We all know the cost of rentals. In that February 2007 deal a 1st, 2nd and 3rd round pick (along with Glen Metropolit) went to St. Louis for Keith Tkachuk. The Thrashers made the playoffs but were swept by the New York Rangers in the first round. A fourth pick was in play had they re-signed Tkachuk, but that didn’t happen as he re-signed with the Blues. At the time, management felt those were necessary deals, in part to try and save the franchise.

So now we start to move to the present. Bryan Little was a first-round pick in 2006, and in 2008 Zach Bogosian was No. 3 overall. In 2009 Evander Kane was fourth overall – and when the team moved from Atlanta to Winnipeg it seemed quite obvious Kane was not happy in Manitoba. We are not going to rehash the sweat suit story, but Kane and Bogosian brought back players that helped the Jets make the playoffs last year, players that are still here as well as players/picks that will help the Jets down the road. Ben Chairot came in the same draft. Alex Burmistrov was No. 8 overall in 2010, and most agree would have been better served to go back to OHL for one more season. But for reasons that made sense at the time, he stayed in the NHL.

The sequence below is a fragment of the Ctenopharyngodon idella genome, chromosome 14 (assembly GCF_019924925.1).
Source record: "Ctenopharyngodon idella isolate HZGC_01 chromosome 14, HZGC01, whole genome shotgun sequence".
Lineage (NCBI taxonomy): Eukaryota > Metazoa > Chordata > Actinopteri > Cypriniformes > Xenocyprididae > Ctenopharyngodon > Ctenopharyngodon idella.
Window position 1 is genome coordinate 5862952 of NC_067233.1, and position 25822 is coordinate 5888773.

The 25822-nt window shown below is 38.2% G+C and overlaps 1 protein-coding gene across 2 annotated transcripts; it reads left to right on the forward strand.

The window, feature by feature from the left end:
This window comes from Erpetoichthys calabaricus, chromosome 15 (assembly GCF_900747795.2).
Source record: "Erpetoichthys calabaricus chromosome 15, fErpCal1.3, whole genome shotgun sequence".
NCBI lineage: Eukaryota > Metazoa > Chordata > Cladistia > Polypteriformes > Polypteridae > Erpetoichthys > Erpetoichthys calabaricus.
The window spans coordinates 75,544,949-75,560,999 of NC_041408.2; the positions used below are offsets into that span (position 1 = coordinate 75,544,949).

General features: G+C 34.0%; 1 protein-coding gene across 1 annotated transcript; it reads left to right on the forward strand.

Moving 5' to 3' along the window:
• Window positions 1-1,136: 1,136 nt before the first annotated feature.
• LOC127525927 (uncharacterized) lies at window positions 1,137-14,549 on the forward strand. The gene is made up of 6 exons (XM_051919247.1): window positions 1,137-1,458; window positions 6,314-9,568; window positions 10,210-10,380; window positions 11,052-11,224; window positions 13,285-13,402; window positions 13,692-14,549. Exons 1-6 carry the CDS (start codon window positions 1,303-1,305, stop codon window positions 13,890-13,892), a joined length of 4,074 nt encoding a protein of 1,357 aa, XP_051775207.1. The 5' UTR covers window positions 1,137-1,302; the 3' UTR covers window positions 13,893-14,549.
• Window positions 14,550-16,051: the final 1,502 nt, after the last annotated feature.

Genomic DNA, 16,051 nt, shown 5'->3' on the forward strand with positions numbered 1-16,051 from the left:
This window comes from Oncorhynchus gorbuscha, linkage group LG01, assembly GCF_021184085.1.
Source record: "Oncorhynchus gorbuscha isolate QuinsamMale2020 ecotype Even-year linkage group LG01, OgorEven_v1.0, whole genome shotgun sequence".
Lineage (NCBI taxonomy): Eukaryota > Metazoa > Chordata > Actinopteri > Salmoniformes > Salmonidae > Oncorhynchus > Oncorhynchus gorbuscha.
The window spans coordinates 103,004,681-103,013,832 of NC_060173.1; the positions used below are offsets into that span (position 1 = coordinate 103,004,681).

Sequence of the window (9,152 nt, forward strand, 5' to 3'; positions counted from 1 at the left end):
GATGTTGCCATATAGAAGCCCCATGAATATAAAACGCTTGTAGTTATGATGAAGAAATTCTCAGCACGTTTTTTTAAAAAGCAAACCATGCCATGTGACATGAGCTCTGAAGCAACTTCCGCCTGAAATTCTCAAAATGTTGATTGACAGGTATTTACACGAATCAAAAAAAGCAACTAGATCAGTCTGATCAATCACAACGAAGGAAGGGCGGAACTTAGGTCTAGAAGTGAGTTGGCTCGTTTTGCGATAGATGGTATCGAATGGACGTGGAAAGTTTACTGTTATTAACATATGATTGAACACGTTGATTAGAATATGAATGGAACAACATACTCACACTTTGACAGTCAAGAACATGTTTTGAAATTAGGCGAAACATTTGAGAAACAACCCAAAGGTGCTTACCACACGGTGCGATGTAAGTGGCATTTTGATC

So now the franchise relocates. In 2011 along came Mark Scheifele at No. 8, and Adam Lowry in the third round. In 2012 they took Jacob Trouba at No. 9, Connor Hellebuyck and Scott Kosmachuk. In 2013 it was Josh Morrissey No. 13, along with Nic Petan, Eric Comrie, Andrew Copp, and remember this name – Tucker Poolman. In 2014 Nikolaj Ehlers was No. 9, along with Chase De Leo. Last summer Kyle Connor was No. 17 (and now a ossible Hobey Baker winner as a freshman).

The point here is since 2002 the franchise has never picked first or second overall. That may change April 30 when the Draft Lottery is held. However, early returns are that the recent selections were very good ones. How good will become clearer with every season.
So the organization appears to be headed in the right direction – to be a team where making the playoffs is a legitimate expectation, and challenging for the Stanley Cup is a legitimate expectation. But it does not happen quickly. And even then the plan to be the last team standing comes with no guarantees. Every spring 29 teams are proof of that.